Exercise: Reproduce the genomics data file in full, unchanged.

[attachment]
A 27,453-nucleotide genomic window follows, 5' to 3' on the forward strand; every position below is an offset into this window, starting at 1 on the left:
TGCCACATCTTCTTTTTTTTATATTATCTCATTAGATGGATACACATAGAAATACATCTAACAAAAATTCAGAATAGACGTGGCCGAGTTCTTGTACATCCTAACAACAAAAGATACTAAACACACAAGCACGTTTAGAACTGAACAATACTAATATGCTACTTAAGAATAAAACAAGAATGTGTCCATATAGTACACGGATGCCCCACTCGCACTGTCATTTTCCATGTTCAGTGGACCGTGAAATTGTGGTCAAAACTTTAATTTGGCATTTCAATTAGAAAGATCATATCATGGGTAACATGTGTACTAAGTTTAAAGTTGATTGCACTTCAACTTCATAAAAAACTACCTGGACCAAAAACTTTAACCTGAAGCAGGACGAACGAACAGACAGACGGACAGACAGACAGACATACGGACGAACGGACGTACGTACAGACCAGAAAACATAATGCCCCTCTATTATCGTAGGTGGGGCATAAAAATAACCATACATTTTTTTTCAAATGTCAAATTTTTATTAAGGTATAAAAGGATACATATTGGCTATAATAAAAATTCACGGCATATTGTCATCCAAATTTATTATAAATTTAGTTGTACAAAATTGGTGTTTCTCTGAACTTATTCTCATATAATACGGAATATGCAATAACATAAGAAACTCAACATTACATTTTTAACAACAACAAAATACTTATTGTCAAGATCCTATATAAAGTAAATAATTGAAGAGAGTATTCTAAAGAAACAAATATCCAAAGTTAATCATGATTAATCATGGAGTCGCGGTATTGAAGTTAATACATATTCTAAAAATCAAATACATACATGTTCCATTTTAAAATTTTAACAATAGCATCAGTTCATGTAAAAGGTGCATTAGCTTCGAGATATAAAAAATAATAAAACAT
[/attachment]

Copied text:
A 27,453-nucleotide genomic window follows, 5' to 3' on the forward strand; every position below is an offset into this window, starting at 1 on the left:
TGCCACATCTTCTTTTTTTTATATTATCTCATTAGATGGATACACATAGAAATACATCTAACAAAAATTCAGAATAGACGTGGCCGAGTTCTTGTACATCCTAACAACAAAAGATACTAAACACACAAGCACGTTTAGAACTGAACAATACTAATATGCTACTTAAGAATAAAACAAGAATGTGTCCATATAGTACACGGATGCCCCACTCGCACTGTCATTTTCCATGTTCAGTGGACCGTGAAATTGTGGTCAAAACTTTAATTTGGCATTTCAATTAGAAAGATCATATCATGGGTAACATGTGTACTAAGTTTAAAGTTGATTGCACTTCAACTTCATAAAAAACTACCTGGACCAAAAACTTTAACCTGAAGCAGGACGAACGAACAGACAGACGGACAGACAGACAGACATACGGACGAACGGACGTACGTACAGACCAGAAAACATAATGCCCCTCTATTATCGTAGGTGGGGCATAAAAATAACCATACATTTTTTTTCAAATGTCAAATTTTTATTAAGGTATAAAAGGATACATATTGGCTATAATAAAAATTCACGGCATATTGTCATCCAAATTTATTATAAATTTAGTTGTACAAAATTGGTGTTTCTCTGAACTTATTCTCATATAATACGGAATATGCAATAACATAAGAAACTCAACATTACATTTTTAACAACAACAAAATACTTATTGTCAAGATCCTATATAAAGTAAATAATTGAAGAGAGTATTCTAAAGAAACAAATATCCAAAGTTAATCATGATTAATCATGGAGTCGCGGTATTGAAGTTAATACATATTCTAAAAATCAAATACATACATGTTCCATTTTAAAATTTTAACAATAGCATCAGTTCATGTAAAAGGTGCATTAGCTTCGAGATATAAAAAATAATAAAACAT